Setting up an Embedded Linux Instance with ELinOS
Setting up an embedded Linux instance can be protracted and long-during or else it can be convenient and only taking minutes. With industrial-grade embedded Linux ELinOS setting up an embedded Linux operating system for an embedded device is a straight-forward process. Embedded Linux ELinOS is suitable for and can be found in various fields such as medical and household devices, but also aerospacial systems, industrial robots and many more.
Watch the video how convenient and fast the process is:
Setting up an ELinOS Instance: Here’s the workflow Step by Step
Create an ELinOS Project
At first, start the CODEO IDE by clicking the CODEO icon on the desktop (confirm preselected workspace directory). You will use this tool to build your first ELinOS project and debug or trace it later on:
1. In the menu select File > New > ELinOS Project…
2. As Project name type sys_Tutorial.
3. As Project type choose ELinOS System Project
4. Click Next >
5. Enable Use Feature Sets and select:
ELinOS Feature Sets activate all necessary features.
6. Click Next >
7. In the Target Properties window you will preconfigure your target:
Board: QEMU (x86_64)
The appropriate kernel and toolchain are automatically chosen based on the board you selected.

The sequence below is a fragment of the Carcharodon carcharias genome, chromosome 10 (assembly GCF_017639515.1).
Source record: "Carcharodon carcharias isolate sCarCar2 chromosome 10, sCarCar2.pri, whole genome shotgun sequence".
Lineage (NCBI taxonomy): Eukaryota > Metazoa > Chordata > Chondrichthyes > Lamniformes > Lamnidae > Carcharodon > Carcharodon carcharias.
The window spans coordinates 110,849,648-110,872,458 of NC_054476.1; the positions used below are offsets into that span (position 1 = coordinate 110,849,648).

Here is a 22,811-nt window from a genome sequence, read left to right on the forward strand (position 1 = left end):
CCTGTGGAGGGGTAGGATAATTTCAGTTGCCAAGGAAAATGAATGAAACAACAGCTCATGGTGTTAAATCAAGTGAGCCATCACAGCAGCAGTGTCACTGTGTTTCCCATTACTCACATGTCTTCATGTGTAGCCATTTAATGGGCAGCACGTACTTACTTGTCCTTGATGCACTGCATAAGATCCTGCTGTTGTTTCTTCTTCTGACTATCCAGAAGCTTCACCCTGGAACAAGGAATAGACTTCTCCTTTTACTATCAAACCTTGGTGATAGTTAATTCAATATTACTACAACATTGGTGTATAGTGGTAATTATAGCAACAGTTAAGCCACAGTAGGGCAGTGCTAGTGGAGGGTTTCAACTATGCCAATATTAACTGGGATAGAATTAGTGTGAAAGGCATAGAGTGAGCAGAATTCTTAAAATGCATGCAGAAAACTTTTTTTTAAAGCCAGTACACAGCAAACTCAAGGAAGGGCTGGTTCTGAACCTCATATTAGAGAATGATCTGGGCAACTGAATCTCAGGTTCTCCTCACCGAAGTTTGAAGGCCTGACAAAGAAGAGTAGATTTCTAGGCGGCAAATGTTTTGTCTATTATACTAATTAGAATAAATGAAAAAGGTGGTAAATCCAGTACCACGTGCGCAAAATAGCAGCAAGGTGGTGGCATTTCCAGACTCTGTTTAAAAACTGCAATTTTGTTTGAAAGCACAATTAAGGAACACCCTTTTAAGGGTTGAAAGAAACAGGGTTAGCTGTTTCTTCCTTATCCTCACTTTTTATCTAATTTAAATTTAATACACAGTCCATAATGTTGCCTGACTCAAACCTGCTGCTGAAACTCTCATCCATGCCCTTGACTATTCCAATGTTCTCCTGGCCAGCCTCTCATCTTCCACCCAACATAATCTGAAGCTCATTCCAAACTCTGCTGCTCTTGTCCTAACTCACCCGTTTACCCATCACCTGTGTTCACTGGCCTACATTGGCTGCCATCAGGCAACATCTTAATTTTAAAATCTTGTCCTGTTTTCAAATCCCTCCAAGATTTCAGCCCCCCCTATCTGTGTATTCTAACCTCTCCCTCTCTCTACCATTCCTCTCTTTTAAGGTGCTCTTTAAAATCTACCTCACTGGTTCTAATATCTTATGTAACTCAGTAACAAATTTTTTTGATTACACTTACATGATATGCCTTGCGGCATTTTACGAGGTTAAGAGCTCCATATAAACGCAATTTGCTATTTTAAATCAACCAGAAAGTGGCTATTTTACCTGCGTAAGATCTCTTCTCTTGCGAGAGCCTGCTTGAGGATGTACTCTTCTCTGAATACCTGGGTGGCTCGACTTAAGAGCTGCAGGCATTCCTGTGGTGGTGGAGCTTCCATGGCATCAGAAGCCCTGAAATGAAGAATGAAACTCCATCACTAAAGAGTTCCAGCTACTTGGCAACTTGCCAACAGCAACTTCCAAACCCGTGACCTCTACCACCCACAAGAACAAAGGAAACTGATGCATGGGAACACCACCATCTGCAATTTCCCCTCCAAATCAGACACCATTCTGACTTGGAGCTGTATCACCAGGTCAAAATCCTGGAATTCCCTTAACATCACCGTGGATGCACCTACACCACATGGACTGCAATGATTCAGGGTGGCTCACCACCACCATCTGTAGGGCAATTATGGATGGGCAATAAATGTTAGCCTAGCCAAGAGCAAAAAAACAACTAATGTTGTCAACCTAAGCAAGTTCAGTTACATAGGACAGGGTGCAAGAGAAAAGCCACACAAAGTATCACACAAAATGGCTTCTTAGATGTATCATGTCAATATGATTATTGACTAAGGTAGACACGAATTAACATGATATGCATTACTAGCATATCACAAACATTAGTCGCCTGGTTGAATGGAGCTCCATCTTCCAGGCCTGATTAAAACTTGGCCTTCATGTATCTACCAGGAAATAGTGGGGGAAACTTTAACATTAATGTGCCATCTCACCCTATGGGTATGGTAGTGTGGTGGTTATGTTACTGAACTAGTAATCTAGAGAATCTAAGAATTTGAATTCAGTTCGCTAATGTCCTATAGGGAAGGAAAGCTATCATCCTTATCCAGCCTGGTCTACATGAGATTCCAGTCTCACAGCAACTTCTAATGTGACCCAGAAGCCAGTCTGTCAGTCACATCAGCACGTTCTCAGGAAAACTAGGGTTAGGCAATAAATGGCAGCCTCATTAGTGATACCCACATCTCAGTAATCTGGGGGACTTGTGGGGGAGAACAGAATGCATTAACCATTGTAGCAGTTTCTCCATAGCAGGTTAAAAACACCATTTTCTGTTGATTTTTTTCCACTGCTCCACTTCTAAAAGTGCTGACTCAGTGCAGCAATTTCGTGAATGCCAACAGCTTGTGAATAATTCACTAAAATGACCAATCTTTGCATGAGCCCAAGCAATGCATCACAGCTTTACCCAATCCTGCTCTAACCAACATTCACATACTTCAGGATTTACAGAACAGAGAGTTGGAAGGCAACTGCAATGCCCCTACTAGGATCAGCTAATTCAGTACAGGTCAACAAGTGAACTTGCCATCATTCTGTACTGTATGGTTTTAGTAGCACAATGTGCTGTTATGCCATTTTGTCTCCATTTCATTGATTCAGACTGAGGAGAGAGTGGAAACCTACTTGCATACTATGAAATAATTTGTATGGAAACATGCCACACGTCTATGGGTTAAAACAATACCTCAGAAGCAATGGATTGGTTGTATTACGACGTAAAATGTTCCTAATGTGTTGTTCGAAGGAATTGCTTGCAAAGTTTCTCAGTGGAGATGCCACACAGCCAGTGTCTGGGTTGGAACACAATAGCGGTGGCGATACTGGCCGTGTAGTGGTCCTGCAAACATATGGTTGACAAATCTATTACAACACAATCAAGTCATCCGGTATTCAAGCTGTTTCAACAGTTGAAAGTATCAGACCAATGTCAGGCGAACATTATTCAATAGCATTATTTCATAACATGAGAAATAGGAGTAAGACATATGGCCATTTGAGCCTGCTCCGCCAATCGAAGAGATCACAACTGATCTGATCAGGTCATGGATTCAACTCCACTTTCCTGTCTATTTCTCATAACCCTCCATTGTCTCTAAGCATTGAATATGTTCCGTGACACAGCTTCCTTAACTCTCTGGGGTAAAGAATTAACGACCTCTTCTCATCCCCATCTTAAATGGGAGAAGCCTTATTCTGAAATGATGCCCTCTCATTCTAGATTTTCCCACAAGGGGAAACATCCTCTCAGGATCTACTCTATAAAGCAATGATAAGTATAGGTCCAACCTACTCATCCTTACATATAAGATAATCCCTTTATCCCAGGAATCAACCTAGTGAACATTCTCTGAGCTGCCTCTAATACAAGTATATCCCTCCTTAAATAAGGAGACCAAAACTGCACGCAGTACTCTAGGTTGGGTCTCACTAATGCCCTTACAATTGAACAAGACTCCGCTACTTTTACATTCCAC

8. Click Finish.
Use of Feature Configurator
After the project has been created you can open the Feature Configurator. This editor combines kernel, user space tools and configuration in a single and easy to use tool. This allows our customers to focus on their requirements. For example if you want to use Weston/Wayland as display server you can easily enable the corresponding feature. ELinOS automatically configures the Linux kernel, adds the required user space tools and provides the configuration files.
During every compilation run, the Feature Configurator calculates dependencies and always generates a system with minimum footprint. Also boot time is minimized by only configuring and starting required services.
Use of Kernel Configurator
Furthermore you can open the Linux Kernel configuration in the same IDE as well.
This allows you to configure the low level configuration.
Use of File System Configurator
The File System Configurator is an easy to use graphical view of the target file system. You can easily drag-n-drop additional files, applications or libraries to the target. Whenever you add an application or library, the Library dependency resolver automatically detects dependencies to other shared libraries. Thus you do not need to manually add shared libraries.
Build the Project
Right-click your Project sys_Tutorial and select Build Project:
This executes the make boot command building your kernel based on the project configuration.